Robert Scheer: So this is just a political football right now?

Virginia Reno: Well, it’s become a different framing of the issue, and one that confuses many policymakers, and I think the American public is very confused by it.

Robert Scheer: Well, you were a senior adviser to the 1983 Greenspan commission; you’ve been around this issue, and as close as we’re going to get to an objective expert. What do you make of this proposal they float of a different way of calculating the cost of living increase and so forth? I’ve seen criticism of it that it will hurt people on Social Security. Do you have a take on that?

Virginia Reno: Well, it is argued that it’s a more accurate measure of the cost of living for consumers on average. But the evidence from the same sources shows it is not more accurate for seniors, or for people with disabilities, because they spend a larger share of their budget on health care. And health care is rising faster in price than most other consumer goods. So in fact, if you had a special consumer price index just for the elderly—and there is one, on an experimental basis—it rises faster than the index that’s used for the cost of living adjustment.

Robert Scheer: So what is presented as a neutral, obviously scientific thing to do by some economists, by some politicians, talk show people—oh, no, this is just a more accurate way of measuring the cost of living increase—in fact it’s not. It doesn’t really, it’s not fair …

Virginia Reno: It’s not more accurate for the beneficiaries.

Robert Scheer: No, and that’s who we’re talking about [laughs] …

Virginia Reno: Right.

Robert Scheer: … after all, the whole point about cost of living increase is how are prices affecting the people that we’re talking about. So let me ask you, do you feel a sense of frustration that this program, this incredibly successful program, is now being questioned in this unscientific way?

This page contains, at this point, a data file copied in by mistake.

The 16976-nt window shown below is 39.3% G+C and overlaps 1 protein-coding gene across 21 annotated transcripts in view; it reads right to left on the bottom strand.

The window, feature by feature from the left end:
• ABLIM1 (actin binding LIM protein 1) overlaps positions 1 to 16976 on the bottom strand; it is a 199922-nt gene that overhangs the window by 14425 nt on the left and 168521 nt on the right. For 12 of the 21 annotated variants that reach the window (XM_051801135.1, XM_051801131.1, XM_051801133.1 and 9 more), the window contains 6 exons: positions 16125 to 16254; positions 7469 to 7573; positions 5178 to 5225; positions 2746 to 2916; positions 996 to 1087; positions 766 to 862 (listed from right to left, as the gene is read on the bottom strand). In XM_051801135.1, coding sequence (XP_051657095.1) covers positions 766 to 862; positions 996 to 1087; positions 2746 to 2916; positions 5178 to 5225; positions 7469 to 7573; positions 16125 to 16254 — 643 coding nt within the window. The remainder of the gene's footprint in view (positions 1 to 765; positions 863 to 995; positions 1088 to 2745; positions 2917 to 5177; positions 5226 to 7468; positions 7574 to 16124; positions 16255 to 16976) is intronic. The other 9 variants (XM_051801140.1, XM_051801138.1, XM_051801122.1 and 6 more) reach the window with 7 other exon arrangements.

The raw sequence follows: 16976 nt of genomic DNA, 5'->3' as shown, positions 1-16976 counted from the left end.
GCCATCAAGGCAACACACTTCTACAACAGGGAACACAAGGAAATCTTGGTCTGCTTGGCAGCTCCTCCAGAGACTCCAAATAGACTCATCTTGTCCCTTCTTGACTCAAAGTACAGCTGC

Virginia Reno: Well, I think the more important question–it’s good to hear that some people are asking the right questions. And I guess I find a sense of optimism only in the sense of when we ask the American people what they think, the good news for policymakers is that Americans value Social Security and they’re willing to pay for it. That’s true across party lines—Democrats, Republicans and Independents say they don’t mind paying for Social Security because they value what it does for their families and for millions of other people that depend on it. And across age groups, when workers are posed a choice–would you rather pay more than see future benefits cut–they say we’d rather pay more. That’s large majorities in both cases. So the American people are behind the program; they understand it, and it is unfortunate that it’s getting tangled up in the budget-deficit debate when in truth, it should be set aside and evaluated so that it remains in balance as a solid system without getting tangled up in the rest of the budget.

Robert Scheer: Right. And for the very reason you mentioned—people know it’s a great program; they know it helps every family; as I’ve said before, it helps the young, because you don’t have to worry so much about your grandparents; it helps their children …

Virginia Reno: Absolutely.

Robert Scheer: So people know that across the country. The way that they’re attacking Social Security, though—and this unfortunately includes even the White House, includes the Democrats, there’s some Democrats as well as Republicans—is they’re saying they’re saving Social Security by doing these things. And I, for the life of me, don’t understand what needs to be saved at this time, when the Treasury still borrows from the Social Security trust fund rather than the other way around.

Virginia Reno: Well, Social Security can’t borrow; it has no legal authority to borrow. So it’s absolutely true that changes will be needed over the long term to keep it in balance for 75 years, but even as you pointed out, the 75 year forecast—it’s 100 percent solvent for the next 25 years, it’s 90 percent solvent for the next 50 years, and it’s 87 percent solvent for 75 years. So it’s a long way there, but some modest changes—if the forecasts don’t change in the next decades—some changes will be needed.

Robert Scheer: Well, Virginia Reno, I want to thank you. I wish we could get you on prime time television to make this clear. I mean, I just think it’s one of the most unfair attacks on the most successful program we’ve ever had in this country, and I applaud you for trying to enlighten us on that. So thank you, again, for Truthdig Radio and Pacifica.

Virginia Reno: Well, thank you for inviting me. It’s been great talking with you.